# NPFL087 — Statistical Machine Translation

The course covers the area of machine translation (MT) in its current breadth, delving deep enough in each approach to let you know how to confuse every existing MT system. We put a balanced emphasis on several imporant types of state-of-the-art systems: phrase-based MT, surface-syntactic MT and (a typically Praguian) deep-syntactic MT. We do not forget common pre-requisities and surrounding fields: extracting translation equivalents from parallel texts (including word alignment techniques), MT evaluation or methods of system combination.

We aim to provide a unifying view of machine translation as statistical search in a large search space, well supported with practical experience during your project work in a team or alone. Finally, we also attempt to give a gist of emerging approaches in MT, such as neural networks.

SIS code: NPFL087
Semester: summer
E-credits: 6
Examination: 2/2 C+Ex
Instructor: Ondřej Bojar

### Timespace Coordinates

• lecture: Thursdays 9:00-10.30 in SU1 (lecture held in English)
• lab/discussions: Thursdays 10.40-12.20 in SU1

### Outline

For upcoming lectures, you can browse the course history in SVN:

### Requirements

Key requirements:

• Work on a project (alone or in a group of two to three).
• Present project results (~30-minute talk).
• Write a report (~4-page scientific paper).

• 10% homeword and activity,
• 30% written exam,
• 50% project report,
• 10% project presentation.

Final Grade: ≥50% good, ≥70% very good, ≥90% excellent.

Legend: Slides Video Homework assignment

** There was no lecture on Feb 21 **

### 1. Metrics of MT Quality

• The task of machine translation.
• Methods of manual evaluation.
• Methods of automatic evaluation.
• Empirical confidence bounds, bootstrapping.
• End-to-end vs. component evaluation.

### 2. Overview of Approaches to MT: SMT, PBMT, NMT

• Approaches to MT.

• What makes MT statistical

• Probability of a sentence, Bayes' law.
• Log-linear model.
• Phrase-Based MT.

• Features used.
• Training Pipeline.
• Unjustified independence assumptions.
• Neural MT.

• Deep learning summary.
• Representing text.
• Encoder-decoder architecture overview.
• Introduction to Neural Monkey

• Proposed project topics based on Neural Monkey:

• Multi-source translation (robustness)
• Visualizations
• Insertion-based Transformer
• 2D convolutions for sequence-to-sequence (arxiv: Pervasive attention using...)
• ...or choose your own paper.
• Homework:

• Decide on your project topic.

### 3. Introduction to Neural Machine Translation (NMT)

Mar 14 Lecture Slides

• Basic NN building blocks for NMT.
• Representing text in NNs.
• Neural LMs.
• Vanilla Sequence-to-Sequence Model (Encoder-Decoder Framework).
• Attention.

### 4. Alignment

• Parallel Data Acquisition.
• Document Alignment.
• Sentence Alignment.
• Word Alignment, IBM1 in Detail.
• Ultimate Goal of Alignment.

### 5. Phrase-Based Machine Translation

• PBMT Overview.
• Phrase Extraction.
• Reminder: Log-linear model.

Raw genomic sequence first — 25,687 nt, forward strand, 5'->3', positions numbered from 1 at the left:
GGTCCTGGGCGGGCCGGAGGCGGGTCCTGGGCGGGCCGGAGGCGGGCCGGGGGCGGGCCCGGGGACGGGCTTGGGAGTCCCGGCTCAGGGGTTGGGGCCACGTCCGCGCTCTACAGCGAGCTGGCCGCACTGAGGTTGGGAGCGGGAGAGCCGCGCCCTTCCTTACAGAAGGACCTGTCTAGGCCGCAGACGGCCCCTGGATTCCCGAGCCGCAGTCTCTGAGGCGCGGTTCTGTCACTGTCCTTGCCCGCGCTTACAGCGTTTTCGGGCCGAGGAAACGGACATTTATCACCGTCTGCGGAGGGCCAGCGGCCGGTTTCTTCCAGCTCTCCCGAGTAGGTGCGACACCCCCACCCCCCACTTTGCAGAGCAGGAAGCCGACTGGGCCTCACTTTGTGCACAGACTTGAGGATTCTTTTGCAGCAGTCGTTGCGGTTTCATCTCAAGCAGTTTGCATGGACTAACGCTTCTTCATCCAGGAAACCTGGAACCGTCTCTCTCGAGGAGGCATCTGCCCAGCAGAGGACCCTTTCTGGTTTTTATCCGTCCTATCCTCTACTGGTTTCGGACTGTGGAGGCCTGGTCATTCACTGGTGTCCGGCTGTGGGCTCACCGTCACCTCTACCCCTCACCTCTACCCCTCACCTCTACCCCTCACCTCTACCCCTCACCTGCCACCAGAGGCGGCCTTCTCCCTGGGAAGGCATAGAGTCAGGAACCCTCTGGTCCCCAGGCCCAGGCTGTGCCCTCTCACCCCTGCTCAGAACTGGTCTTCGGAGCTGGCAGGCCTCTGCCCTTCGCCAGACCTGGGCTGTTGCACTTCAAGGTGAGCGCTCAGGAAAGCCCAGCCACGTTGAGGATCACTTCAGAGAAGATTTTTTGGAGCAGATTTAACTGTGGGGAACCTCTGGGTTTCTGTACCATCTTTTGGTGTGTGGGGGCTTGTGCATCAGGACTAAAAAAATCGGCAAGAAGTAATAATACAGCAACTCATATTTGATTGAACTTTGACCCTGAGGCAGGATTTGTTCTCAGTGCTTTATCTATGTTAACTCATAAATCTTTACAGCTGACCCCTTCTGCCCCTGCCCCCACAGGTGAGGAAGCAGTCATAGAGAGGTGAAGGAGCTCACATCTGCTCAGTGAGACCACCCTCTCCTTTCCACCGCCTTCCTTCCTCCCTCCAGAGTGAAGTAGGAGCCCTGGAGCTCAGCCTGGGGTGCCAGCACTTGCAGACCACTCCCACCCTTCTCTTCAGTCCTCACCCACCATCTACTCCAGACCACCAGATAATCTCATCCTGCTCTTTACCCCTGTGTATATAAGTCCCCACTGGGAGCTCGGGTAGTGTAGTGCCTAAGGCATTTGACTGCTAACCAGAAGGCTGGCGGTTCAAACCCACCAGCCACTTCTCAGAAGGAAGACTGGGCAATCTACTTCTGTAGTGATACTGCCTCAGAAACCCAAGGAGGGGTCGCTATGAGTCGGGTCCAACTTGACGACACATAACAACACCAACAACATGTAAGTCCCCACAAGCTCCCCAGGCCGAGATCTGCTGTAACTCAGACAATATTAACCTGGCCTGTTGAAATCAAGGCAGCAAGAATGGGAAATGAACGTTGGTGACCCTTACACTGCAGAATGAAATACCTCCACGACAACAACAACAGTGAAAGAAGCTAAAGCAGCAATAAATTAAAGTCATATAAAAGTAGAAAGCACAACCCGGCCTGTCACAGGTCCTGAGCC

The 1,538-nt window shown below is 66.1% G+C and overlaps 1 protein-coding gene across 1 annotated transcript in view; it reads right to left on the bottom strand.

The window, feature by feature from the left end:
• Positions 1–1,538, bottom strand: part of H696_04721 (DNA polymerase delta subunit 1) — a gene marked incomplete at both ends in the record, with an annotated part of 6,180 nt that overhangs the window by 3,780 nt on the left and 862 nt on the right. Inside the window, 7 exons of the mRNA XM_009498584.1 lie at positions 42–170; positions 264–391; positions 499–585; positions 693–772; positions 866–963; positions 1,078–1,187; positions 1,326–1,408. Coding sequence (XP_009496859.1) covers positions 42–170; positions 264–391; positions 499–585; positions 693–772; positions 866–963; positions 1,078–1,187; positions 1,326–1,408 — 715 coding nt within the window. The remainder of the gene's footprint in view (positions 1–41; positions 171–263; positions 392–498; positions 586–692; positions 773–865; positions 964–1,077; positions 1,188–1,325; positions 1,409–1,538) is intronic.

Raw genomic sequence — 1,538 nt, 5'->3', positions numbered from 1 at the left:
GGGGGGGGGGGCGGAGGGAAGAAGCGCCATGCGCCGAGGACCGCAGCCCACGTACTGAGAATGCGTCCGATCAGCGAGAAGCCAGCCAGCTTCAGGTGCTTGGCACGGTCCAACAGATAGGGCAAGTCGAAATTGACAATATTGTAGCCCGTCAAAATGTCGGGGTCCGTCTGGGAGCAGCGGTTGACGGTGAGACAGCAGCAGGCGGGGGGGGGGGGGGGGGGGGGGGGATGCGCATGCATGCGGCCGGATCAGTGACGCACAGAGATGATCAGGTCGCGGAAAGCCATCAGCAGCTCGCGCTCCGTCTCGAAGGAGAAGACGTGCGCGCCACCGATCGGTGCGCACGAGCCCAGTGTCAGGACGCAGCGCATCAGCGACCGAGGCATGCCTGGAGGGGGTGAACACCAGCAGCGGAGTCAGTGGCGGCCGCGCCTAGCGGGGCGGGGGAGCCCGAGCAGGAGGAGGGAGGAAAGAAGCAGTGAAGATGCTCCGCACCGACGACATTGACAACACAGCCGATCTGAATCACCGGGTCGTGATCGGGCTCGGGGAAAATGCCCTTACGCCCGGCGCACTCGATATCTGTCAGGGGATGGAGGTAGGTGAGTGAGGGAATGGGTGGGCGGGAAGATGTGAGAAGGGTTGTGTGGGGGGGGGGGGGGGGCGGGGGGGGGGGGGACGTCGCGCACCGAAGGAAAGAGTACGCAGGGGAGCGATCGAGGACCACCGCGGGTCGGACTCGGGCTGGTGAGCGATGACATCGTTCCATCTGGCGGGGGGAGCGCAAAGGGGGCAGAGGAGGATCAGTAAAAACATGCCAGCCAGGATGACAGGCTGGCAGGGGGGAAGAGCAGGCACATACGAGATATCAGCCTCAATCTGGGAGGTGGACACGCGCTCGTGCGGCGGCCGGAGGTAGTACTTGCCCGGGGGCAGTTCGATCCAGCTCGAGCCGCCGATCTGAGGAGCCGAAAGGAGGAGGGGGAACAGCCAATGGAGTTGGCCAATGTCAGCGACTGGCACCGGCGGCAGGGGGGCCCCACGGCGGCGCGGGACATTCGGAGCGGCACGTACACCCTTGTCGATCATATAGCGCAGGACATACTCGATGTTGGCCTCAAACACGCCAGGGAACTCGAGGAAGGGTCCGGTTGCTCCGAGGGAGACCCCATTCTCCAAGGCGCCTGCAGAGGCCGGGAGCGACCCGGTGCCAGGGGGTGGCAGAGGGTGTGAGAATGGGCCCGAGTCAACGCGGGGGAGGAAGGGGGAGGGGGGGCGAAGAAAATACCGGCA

• PBMT Model.
• Features Used.
• Translating with PBMT (Decoding)
• Translation Options and Stack-Based Beam Search
• Interlude: MT is NP-Hard (in general, not just PBMT).
• Pruning, Future Cost Estimation.
• Local and Non-Local Features.
• Minimum Error-Rate Training.

### 6. Morphology in MT

• Problems caused by rich morphology.
• Morphological richness of Czech.
• Margin for improvement in BLEU.
• Combinatorial explosion of Czech word forms.
• Morphology in PBMT:
• Factored PBMT.
• Reverse self-training.
• Morphology in NMT.
• Subword Units, BPE.

### 7. Syntax in SMT

• Motivation for grammar in MT.
• Constituency vs. dependency trees.

Constituency Syntax:

• Context Free Grammars.
• MT as parsing.
• Hierarchical phrase-based model (Hiero, Joshua).
• Synchronous CFG, LM integration.
• Using real source/target parse trees.
• Tricks to avoid data loss.

Dependency Syntax:

• Surface syntax (STSG), problems.
• Deep syntax (t-layer); factorization is a must.

** There was no lecture on Apr 18 **

### 8. Transformer; Syntax in SMT

• Transformer Architecture (Attention is All You Need)
• Syntax in NMT:
• Source Syntax Attached to Tokens
• Source Syntax in Network Structure
• Target Syntax through Interleave or Multi-Task.
• Intro: Dijskra and A-star search.
• MT is NP-hard.
• Fast and optimal decoding.
• Stacks and future cost.
• Cube pruning.
• Hypergraph decoding.

### 10. Word and Sentence Representations

May 9 Lecture Slides

• Semiotic Triangle: Towards Understanding.
• Continuous Word Representations.
• Continuous Phrase Representations.
• Continuous Sentence Representations.
• Relating Human and NN Meaning Representations.

### 11. Advanced NMT, Chef's Tips

May 16

• Multi-modal and multi-lingual MT.
• Components of best-performing setups. --

### Project Presentations

May 23

• Be prepared to present your project.
• Up to 30 minutes per talk.
• Present work in progress, no need to have final results.

### Written Exam (and remaining presentations)

May 30

• Approximately hour-long written exam.
• Seven open questions
• For a full answer, you usually need to write half a page or a page, including illustrations
• Examples of typical questions.
• The questions cover everything we discussed in the lectures.
• Presentations of those absent on May 23.

For older versions of the lectures, you can browse the course history in SVN:

### Doc-Level Manual Evaluation

• Evaluate the provided translations:
• Indicate: Adequacy, Fluency, Overall Quality and Number of Context Errors

### IBM1 Implementation

• Implement IBM Model 1 in your favourite language

The exam is written and consists of 7 questions, each equally important. In general, the exam questions will cover the full range of topics discussed in the lectures.

Here are the exam questions used in the past, for illustration:

### Word Alignment

• Describe IBM Model 1 for word alignment, highlighting the EM structure of the algorithm. You may or may not use formulas.

• Suggest limitations of IBM Model 1. Provide examples of sentences and their translations where the model is inadequate, suggest a solution for at least one of them.

• Illustrate the problems of word alignment task as such.

• Come up with as many problems as you can for automatic word alignment when used in phrase-based MT.